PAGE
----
In the lush verdant Western ghats of Agumbe, Karnataka, a heavy rainfall area, second next to only Cherrapunji, Assam, is the abode of King Cobras, the longest venomous snake in the world. Also called as Ophiphagus, these snake eating enigmatic cobras astounded me in the wonderful documentary captured by my friend Ramnath and the other members of the team for National Geographic.
The movie was an eye opener in many ways especially for those who know nothing about King Cobra. I had a discussion with Ramnath after he came back from the shoot, and as usual plethora of questions battled my mind. Though I did find some answers to the questions, the film also made me think about many issues related to conservation. King Cobras two traits were observed-one is cannibalism, as these mighty snakes fed on their favourite meal-rat snakes. Another highlight was nesting. How gingerly the snakes roll up leaves to build a comfortable home set at the right temperature-28 degrees to hatch.
The documentary started off with how locals depend on the conservationists working at Agumbe to report if they found one at home. At a small house, two women and children are absorbed in their own chores when a huge king cobra is sighted. There is a clear panic and soon the snake enters the home. A basket is quickly placed over the snake and there is an emergency call made to Gaurishankar, the key among the conservationists working in Agumbe region. Romulus Whitaker and Gaurishankar quickly reach the place, rescue the snake and start their research work on King Cobras. Soon, the snake is captured and then left into the wild.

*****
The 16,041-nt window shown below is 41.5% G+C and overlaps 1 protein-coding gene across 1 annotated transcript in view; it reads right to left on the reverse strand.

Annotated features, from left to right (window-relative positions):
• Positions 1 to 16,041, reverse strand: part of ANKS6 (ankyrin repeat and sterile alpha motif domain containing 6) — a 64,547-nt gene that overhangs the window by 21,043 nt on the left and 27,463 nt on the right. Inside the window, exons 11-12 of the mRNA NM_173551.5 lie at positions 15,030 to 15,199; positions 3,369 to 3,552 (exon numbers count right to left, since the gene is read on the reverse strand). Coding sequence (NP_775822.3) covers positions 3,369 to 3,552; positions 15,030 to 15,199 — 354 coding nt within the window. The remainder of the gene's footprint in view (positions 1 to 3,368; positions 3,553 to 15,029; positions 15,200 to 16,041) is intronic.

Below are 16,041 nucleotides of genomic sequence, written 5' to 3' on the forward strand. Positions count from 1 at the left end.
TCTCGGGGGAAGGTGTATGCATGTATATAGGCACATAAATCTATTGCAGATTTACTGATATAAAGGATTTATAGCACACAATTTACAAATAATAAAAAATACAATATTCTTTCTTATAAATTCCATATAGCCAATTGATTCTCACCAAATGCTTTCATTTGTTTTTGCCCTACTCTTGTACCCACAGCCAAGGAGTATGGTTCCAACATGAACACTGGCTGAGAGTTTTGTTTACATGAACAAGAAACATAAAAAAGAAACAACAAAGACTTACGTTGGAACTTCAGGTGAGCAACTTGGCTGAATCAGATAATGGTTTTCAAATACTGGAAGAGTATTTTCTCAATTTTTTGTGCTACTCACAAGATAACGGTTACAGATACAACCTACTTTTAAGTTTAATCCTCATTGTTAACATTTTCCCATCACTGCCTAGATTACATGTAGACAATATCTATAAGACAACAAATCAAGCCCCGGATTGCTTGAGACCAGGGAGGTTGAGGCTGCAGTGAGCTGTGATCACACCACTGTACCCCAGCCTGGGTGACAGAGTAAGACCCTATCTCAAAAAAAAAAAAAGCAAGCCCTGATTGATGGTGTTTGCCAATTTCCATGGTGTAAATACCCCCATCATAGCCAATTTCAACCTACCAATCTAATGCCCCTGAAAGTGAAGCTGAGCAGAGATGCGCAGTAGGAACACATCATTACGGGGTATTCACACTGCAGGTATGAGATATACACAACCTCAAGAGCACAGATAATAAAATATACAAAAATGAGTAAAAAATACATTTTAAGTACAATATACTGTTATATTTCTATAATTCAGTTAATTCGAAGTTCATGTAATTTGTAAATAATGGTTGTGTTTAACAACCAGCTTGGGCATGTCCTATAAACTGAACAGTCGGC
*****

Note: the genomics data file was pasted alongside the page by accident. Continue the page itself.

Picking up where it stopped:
A researcher from Arizona joins Rom and Gauri and sets to track the king cobras by doing a minor surgery on the queen cobra and fitting a transmitter on to it. The queen fails to recoup and then slowly starts breathing. The queen is soon left to her world. Among king cobras, there is a battle and the winner gets to mate the queen and the loser has to leave the territory. In an engrossing battle, a king cobra leaves the place and the queen cobra soon approaches the winning cobra. But, in a few minutes, the king attacks the queen and kills her. He tries to gobble her, but in vain as the queen cobra is pregnant, carrying the eggs of the cobra which lost and left the territory. The question remains on why the king cobra did it.
Is it technology that created a problem is a question that rankled my mind for a very long time. The glorious queen cobra died valiantly after fighting with the king and she fell weak. Soon, she is put to rest.
If technology is going to create a problem for these creatures, it is better to leave them to their own world. In the name of conservation, lets not burn their lives!